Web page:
The secret to becoming a kick-ass storyboard artist is…
Always have a Sketchbook with you and draw in it constantly!
Believe it or not, this is the best advice I can give you about becoming a better artist, and that’s to carry a sketchbook with you all the time and to doodle in it whenever you can.
There are many reasons why very few people ever do this. Some excuses are:
- “Carrying a sketchbook takes effort, it’s annoying having to haul one around all the time.”
- “I find drawing people and animals too difficult, they keep moving all the time.”
- “I can’t draw very well, so I can’t be bothered.”
- “I don’t like it when people look over my shoulder or ask to see my sketches.”
These are all poor excuses, you need to get past these and any other reasons you may use to convince yourself to NOT carry a sketchbook around. Carrying a sketchbook is extremely important. A sketchbook is your best opportunity to catch real life as it passes by you. Why is this important? Because what makes great storytelling, animation, characters and films of every kind is that they capture a truth about real life. Any film that can show us a reflection of life as we know it will always resound deep within us, and the most popular and successful comic books, TV shows and video games all work in the exact same way.
The truth never gets old or uninteresting. Any film that captures a truth about life will be compelling to an audience, no matter what other flaws it might have. There are so many films made today by people who don’t try to say anything about life or attempt to portray real people – they’re too busy trying to be slick or clever or stylish or something else. Don’t believe me? Listen to animation master Brad Bird as he covers this same sort of thing.
You MUST start getting in the habit of carrying a sketchbook and using it. Ultimately, you won’t do it unless you enjoy it, some people are better at doing a great sketch on the first try. When I’m storyboarding, I never use the first sketch I do. I always go over it at least once to improve it, sometimes I go over it five times and sometimes I go over it fifty times. The sketchbook, is for practice, for experimenting. Whether you’re doodling some designs from your imaginiation, or sketching your cat laying on the floor, or dreaming up some cool robot designs, try to find a way to make sketching fun.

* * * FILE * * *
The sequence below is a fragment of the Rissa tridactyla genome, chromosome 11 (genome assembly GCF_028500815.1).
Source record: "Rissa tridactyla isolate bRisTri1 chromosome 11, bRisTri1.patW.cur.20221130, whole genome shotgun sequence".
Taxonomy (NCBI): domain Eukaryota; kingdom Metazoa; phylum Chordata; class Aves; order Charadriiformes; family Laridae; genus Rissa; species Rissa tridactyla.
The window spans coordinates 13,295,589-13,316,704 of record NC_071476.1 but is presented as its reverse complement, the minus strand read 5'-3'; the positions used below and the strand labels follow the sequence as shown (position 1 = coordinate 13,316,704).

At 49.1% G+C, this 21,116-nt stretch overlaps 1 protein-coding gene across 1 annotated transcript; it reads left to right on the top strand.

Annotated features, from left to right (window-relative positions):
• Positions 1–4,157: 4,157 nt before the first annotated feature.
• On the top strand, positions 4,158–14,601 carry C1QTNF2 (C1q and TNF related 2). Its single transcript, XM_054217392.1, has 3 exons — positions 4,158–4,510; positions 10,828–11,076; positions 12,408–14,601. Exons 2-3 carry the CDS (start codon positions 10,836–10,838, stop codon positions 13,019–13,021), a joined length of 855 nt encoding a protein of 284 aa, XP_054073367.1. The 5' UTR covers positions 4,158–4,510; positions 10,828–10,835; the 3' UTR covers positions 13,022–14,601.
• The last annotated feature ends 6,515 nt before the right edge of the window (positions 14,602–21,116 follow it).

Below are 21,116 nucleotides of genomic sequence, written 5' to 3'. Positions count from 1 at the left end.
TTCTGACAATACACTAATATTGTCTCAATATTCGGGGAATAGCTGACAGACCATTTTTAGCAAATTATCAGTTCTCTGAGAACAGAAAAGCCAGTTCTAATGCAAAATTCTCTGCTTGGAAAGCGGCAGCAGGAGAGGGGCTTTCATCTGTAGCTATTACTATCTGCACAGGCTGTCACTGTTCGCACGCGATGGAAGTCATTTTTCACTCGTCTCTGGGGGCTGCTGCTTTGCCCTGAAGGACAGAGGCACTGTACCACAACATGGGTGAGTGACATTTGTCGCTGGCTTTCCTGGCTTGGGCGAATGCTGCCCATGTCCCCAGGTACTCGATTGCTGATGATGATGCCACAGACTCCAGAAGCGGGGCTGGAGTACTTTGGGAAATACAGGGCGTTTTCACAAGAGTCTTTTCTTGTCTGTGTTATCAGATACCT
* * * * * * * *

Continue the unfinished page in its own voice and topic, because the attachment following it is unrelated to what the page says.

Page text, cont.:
There’ no excuse.
Get a pocket-sized one if you must.
Moleskine make the best quality mini-sketchbooks.
There are many other cheaper versions available, so there’s no excuse to not to have SOME kind of sketchbook.
Equip yourself creatively by exercising daily. No excuses, it’s a pencil not a dumb bell, just do random sketches and designs everyday. Spontaneous doodles from your head don’t have to make sense, and they don’t have to be perfect. When you’re drawing from life, the sketches don’t have to be complete, they don’t have to be clean and accurate. It’s all about simply capturing spontaneous thoughts and ideas to doodle, writing down notes and ideas, and drawing from life while developing those observational skills.
Don’t focus on how good or bad your sketches are, instead focus on doing your best to capture what you see and learn from it. In order to carry a sketchbook around I had to just tell myself that my sketchbook is just for learning, not filling it with beautiful pictures. Focus on just doing a drawing. It doesn’t have to be perfect. You’ll get a lot out of just moving your pen around and trying to capture what you see. You’ll inherently sense what could be better and apply that next time.
Draw & study with a purpose!
It is important to have some sort of goal or idea in mind before you start drawing. And it could really be anything. If you can identify areas you are having trouble with, then you can spend time focusing on those areas. It doesn’t matter what your goal is as long as you have one in mind you won’t drift around aimlessly when you start drawing.
Fear is the mind killer!
Learning to draw takes time. People are impatient. Don’t be impatient! I’ve seen a lot of people stop trying because they weren’t seeing results fast enough. Or people worry so much about improving that they just freeze up and don’t do anything. Don’t worry so much about where your drawing level is. Focus on the task at hand.
Buy/borrow some books and research!
Another thing I started doing when I started learning about design and animation was buying books – LOTS of books! I tried to surround myself with artists and things that I found inspirational. I would go down to the used book store once a week to see if they had anything new. I also scoured the net for artists and images that I liked. Learning to draw is like learning a new language and the best way to learn a new language is to constantly be surrounded by it and the culture it comes from. Learning about other artists also helps you to identify what you like and what you don’t like aesthetically and it ensures that you will always have new ideas to draw from.
If you really want to get better you have to make time to draw. Carry a sketchbook wherever you go and take every opportunity you can to draw. It will become a habit and then the progress never stops. There is no magic secret. To quote Ivor Hele, “Only your own hard work teaches you anything of value in the end.”
No matter what specialization you go into in the field of visual arts, filmmaking, special effects, or video games; a sketchbook is more than a way to improve your drawing, it forces you to focus on the world around you and to analyze it. And it’s a great way to thumbnail down some ideas for characters and compositions as well.